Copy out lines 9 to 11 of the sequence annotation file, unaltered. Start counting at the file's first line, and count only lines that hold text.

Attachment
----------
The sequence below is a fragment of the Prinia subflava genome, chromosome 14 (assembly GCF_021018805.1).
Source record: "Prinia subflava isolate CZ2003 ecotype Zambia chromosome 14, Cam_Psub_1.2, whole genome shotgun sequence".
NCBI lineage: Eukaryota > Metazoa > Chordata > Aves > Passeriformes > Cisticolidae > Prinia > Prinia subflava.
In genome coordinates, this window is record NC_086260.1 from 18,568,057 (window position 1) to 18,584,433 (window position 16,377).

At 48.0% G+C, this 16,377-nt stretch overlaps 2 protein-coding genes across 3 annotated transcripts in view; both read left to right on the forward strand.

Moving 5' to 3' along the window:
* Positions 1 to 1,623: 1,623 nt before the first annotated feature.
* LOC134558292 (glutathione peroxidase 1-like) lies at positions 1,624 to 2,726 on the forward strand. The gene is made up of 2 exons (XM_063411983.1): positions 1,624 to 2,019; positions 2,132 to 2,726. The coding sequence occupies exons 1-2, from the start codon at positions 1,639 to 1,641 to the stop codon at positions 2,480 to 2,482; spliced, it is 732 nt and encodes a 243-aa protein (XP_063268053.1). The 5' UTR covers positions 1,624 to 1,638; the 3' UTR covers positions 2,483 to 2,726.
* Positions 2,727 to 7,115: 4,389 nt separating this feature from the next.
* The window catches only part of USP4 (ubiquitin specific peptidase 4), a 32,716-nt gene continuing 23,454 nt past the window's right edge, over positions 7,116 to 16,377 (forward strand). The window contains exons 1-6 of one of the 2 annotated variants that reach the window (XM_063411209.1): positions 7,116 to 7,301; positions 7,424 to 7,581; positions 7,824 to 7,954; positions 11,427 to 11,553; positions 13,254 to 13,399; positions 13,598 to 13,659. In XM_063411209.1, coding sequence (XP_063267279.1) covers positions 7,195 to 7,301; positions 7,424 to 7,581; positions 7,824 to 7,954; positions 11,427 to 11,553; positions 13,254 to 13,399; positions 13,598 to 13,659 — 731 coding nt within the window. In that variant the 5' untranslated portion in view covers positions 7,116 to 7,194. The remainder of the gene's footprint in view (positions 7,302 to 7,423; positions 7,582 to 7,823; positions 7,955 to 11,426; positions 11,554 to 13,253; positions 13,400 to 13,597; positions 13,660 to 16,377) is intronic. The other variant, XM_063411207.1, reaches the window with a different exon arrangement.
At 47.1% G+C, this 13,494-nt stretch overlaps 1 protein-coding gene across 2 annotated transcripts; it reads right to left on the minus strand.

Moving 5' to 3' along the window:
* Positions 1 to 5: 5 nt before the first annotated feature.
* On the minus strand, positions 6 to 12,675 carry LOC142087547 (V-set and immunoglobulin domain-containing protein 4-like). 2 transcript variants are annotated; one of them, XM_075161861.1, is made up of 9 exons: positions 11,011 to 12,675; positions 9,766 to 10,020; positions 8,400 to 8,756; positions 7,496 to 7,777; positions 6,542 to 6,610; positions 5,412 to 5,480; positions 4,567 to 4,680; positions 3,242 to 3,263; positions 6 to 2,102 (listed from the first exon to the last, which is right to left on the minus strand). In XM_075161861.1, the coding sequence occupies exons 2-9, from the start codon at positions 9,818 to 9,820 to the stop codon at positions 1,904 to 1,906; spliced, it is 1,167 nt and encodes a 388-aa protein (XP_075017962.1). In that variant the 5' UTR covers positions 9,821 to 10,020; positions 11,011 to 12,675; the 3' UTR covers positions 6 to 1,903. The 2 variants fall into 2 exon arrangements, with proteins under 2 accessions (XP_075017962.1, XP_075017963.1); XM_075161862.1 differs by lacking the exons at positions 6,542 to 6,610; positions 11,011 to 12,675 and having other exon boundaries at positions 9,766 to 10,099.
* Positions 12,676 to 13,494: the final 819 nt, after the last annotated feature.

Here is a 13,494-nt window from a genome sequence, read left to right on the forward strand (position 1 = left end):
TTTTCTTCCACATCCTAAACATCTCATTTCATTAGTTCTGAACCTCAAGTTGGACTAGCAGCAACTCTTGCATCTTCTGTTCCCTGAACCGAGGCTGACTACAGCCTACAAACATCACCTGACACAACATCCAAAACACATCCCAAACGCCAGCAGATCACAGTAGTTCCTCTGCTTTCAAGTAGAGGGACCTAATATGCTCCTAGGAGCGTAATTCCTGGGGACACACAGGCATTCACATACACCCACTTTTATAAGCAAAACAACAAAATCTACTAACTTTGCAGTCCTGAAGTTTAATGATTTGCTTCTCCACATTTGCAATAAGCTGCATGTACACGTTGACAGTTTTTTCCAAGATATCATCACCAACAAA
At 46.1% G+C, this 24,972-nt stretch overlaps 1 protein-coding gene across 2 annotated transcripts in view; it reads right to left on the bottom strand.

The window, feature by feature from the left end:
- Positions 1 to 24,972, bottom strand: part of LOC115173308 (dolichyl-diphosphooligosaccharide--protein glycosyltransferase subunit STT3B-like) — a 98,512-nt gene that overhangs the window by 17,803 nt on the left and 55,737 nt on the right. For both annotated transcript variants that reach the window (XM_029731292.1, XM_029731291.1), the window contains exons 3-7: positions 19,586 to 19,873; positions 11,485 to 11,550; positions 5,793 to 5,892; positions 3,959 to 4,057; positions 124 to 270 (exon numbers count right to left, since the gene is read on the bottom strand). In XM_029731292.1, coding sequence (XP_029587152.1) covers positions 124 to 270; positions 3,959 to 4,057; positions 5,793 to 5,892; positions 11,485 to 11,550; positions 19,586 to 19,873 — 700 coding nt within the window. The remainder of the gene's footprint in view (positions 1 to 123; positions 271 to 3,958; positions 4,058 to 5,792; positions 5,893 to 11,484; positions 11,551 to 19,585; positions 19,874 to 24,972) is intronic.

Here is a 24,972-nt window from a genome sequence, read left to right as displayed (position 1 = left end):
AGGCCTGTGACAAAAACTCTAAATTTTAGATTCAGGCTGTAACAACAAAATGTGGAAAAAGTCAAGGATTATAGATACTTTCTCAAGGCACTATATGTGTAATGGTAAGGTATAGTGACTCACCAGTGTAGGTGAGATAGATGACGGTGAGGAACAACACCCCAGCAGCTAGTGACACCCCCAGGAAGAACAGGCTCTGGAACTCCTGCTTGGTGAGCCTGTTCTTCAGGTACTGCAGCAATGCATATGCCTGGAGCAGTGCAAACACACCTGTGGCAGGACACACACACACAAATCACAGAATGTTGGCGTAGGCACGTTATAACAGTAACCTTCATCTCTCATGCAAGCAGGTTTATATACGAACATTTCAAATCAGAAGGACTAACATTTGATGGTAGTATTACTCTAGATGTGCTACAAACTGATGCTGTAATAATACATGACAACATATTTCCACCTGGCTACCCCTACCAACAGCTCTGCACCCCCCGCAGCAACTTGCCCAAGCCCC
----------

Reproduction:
* Positions 2,727 to 7,115: 4,389 nt separating this feature from the next.
* The window catches only part of USP4 (ubiquitin specific peptidase 4), a 32,716-nt gene continuing 23,454 nt past the window's right edge, over positions 7,116 to 16,377 (forward strand). The window contains exons 1-6 of one of the 2 annotated variants that reach the window (XM_063411209.1): positions 7,116 to 7,301; positions 7,424 to 7,581; positions 7,824 to 7,954; positions 11,427 to 11,553; positions 13,254 to 13,399; positions 13,598 to 13,659. In XM_063411209.1, coding sequence (XP_063267279.1) covers positions 7,195 to 7,301; positions 7,424 to 7,581; positions 7,824 to 7,954; positions 11,427 to 11,553; positions 13,254 to 13,399; positions 13,598 to 13,659 — 731 coding nt within the window. In that variant the 5' untranslated portion in view covers positions 7,116 to 7,194. The remainder of the gene's footprint in view (positions 7,302 to 7,423; positions 7,582 to 7,823; positions 7,955 to 11,426; positions 11,554 to 13,253; positions 13,400 to 13,597; positions 13,660 to 16,377) is intronic. The other variant, XM_063411207.1, reaches the window with a different exon arrangement.
At 47.1% G+C, this 13,494-nt stretch overlaps 1 protein-coding gene across 2 annotated transcripts; it reads right to left on the minus strand.